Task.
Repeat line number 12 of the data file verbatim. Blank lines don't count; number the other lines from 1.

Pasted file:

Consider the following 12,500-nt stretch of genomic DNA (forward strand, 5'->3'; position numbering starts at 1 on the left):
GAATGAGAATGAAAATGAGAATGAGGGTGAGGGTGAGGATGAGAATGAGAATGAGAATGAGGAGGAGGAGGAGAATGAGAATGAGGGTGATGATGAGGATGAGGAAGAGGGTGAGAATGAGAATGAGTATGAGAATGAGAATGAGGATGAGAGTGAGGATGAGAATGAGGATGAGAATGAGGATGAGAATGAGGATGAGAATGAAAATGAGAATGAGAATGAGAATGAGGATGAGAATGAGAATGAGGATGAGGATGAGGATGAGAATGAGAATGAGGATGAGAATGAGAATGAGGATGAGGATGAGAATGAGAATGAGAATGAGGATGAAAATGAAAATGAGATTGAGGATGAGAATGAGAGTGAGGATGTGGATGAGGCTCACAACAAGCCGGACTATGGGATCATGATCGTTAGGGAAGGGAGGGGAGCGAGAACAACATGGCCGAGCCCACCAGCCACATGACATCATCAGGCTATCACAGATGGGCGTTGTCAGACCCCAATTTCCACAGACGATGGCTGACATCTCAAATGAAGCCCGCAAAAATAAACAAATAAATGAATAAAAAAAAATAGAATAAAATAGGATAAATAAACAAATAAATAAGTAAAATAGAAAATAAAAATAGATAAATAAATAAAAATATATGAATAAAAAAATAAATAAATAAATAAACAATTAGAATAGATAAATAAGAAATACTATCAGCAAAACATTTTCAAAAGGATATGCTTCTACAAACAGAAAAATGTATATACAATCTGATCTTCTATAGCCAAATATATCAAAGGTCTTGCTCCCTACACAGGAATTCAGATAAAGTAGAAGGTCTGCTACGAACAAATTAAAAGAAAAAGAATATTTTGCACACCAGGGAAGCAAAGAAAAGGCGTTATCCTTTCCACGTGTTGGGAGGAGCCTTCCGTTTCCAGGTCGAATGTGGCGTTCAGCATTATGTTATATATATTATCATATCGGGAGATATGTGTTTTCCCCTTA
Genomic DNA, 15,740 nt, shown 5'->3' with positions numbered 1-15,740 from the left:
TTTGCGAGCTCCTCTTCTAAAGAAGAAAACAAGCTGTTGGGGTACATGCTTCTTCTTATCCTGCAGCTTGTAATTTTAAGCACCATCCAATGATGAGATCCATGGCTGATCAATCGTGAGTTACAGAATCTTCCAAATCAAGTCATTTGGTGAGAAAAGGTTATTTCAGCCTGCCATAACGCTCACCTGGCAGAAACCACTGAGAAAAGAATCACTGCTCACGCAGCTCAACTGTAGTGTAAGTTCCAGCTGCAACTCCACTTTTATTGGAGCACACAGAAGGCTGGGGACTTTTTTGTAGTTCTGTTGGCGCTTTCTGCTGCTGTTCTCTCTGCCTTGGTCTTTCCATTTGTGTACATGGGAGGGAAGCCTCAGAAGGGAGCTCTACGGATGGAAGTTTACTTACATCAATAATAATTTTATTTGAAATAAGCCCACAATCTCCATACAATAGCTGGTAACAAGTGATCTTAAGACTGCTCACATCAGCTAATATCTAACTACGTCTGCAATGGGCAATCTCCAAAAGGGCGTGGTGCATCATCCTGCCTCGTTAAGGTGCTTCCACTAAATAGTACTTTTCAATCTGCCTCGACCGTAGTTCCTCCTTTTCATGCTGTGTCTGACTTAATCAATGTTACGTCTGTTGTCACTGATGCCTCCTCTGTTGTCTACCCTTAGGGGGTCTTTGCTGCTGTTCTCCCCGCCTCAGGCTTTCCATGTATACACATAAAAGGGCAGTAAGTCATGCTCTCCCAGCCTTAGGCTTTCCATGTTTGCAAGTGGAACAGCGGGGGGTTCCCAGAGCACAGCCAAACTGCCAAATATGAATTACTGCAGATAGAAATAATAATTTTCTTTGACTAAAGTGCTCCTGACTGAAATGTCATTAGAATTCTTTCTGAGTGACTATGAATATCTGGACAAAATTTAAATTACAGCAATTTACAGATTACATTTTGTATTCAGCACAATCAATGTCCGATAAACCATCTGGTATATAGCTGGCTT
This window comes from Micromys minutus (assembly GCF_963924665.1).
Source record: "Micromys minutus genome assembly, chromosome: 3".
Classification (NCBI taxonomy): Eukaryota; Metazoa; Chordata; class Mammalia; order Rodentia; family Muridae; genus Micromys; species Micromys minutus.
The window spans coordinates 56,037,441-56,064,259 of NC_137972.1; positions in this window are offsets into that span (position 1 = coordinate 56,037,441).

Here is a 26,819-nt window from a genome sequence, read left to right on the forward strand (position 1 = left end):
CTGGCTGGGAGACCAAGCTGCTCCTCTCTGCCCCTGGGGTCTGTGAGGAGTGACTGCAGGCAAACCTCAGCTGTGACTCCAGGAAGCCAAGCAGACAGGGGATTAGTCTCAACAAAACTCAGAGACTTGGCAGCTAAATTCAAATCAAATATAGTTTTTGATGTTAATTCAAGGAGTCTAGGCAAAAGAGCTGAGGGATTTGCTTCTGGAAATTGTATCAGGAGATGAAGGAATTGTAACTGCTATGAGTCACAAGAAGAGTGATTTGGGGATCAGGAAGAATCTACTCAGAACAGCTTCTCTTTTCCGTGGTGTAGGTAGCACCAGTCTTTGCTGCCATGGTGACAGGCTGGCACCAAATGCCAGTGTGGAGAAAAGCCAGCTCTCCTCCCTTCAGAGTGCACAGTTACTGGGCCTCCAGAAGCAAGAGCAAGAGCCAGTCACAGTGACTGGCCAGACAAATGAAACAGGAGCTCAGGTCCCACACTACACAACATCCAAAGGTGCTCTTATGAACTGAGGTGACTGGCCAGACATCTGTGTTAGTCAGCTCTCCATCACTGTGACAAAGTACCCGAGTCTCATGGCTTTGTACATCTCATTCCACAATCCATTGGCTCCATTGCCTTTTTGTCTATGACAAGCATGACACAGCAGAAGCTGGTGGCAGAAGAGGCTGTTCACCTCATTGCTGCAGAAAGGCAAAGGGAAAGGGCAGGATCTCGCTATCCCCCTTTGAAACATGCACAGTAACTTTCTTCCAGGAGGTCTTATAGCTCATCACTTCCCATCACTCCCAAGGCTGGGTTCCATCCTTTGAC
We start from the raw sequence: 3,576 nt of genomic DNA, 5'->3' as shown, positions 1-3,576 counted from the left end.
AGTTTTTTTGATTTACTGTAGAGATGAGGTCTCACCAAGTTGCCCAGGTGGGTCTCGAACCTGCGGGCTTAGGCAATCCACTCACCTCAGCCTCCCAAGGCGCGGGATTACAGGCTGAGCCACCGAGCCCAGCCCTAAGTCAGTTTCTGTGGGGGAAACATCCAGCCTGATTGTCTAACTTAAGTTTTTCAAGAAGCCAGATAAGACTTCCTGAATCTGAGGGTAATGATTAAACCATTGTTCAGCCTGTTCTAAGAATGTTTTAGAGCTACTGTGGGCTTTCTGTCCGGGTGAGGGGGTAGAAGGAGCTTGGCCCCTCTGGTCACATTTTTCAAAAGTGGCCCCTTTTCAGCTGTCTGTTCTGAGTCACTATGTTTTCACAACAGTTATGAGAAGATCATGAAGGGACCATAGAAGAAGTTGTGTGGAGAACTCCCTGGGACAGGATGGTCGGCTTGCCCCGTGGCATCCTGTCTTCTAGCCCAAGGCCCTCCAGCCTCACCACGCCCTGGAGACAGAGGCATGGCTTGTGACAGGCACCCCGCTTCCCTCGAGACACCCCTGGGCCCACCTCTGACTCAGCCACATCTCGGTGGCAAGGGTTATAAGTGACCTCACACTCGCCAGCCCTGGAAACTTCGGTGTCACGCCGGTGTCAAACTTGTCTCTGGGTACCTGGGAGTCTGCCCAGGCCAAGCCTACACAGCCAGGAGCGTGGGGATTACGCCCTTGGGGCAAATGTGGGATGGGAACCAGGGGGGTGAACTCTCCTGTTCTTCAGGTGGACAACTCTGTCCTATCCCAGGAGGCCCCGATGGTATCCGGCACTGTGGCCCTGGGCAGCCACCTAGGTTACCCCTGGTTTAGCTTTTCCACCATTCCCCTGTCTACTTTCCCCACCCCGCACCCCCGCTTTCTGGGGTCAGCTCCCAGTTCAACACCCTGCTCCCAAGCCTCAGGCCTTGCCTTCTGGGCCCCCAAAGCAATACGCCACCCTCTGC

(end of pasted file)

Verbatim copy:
AGTTTTTTTGATTTACTGTAGAGATGAGGTCTCACCAAGTTGCCCAGGTGGGTCTCGAACCTGCGGGCTTAGGCAATCCACTCACCTCAGCCTCCCAAGGCGCGGGATTACAGGCTGAGCCACCGAGCCCAGCCCTAAGTCAGTTTCTGTGGGGGAAACATCCAGCCTGATTGTCTAACTTAAGTTTTTCAAGAAGCCAGATAAGACTTCCTGAATCTGAGGGTAATGATTAAACCATTGTTCAGCCTGTTCTAAGAATGTTTTAGAGCTACTGTGGGCTTTCTGTCCGGGTGAGGGGGTAGAAGGAGCTTGGCCCCTCTGGTCACATTTTTCAAAAGTGGCCCCTTTTCAGCTGTCTGTTCTGAGTCACTATGTTTTCACAACAGTTATGAGAAGATCATGAAGGGACCATAGAAGAAGTTGTGTGGAGAACTCCCTGGGACAGGATGGTCGGCTTGCCCCGTGGCATCCTGTCTTCTAGCCCAAGGCCCTCCAGCCTCACCACGCCCTGGAGACAGAGGCATGGCTTGTGACAGGCACCCCGCTTCCCTCGAGACACCCCTGGGCCCACCTCTGACTCAGCCACATCTCGGTGGCAAGGGTTATAAGTGACCTCACACTCGCCAGCCCTGGAAACTTCGGTGTCACGCCGGTGTCAAACTTGTCTCTGGGTACCTGGGAGTCTGCCCAGGCCAAGCCTACACAGCCAGGAGCGTGGGGATTACGCCCTTGGGGCAAATGTGGGATGGGAACCAGGGGGGTGAACTCTCCTGTTCTTCAGGTGGACAACTCTGTCCTATCCCAGGAGGCCCCGATGGTATCCGGCACTGTGGCCCTGGGCAGCCACCTAGGTTACCCCTGGTTTAGCTTTTCCACCATTCCCCTGTCTACTTTCCCCACCCCGCACCCCCGCTTTCTGGGGTCAGCTCCCAGTTCAACACCCTGCTCCCAAGCCTCAGGCCTTGCCTTCTGGGCCCCCAAAGCAATACGCCACCCTCTGC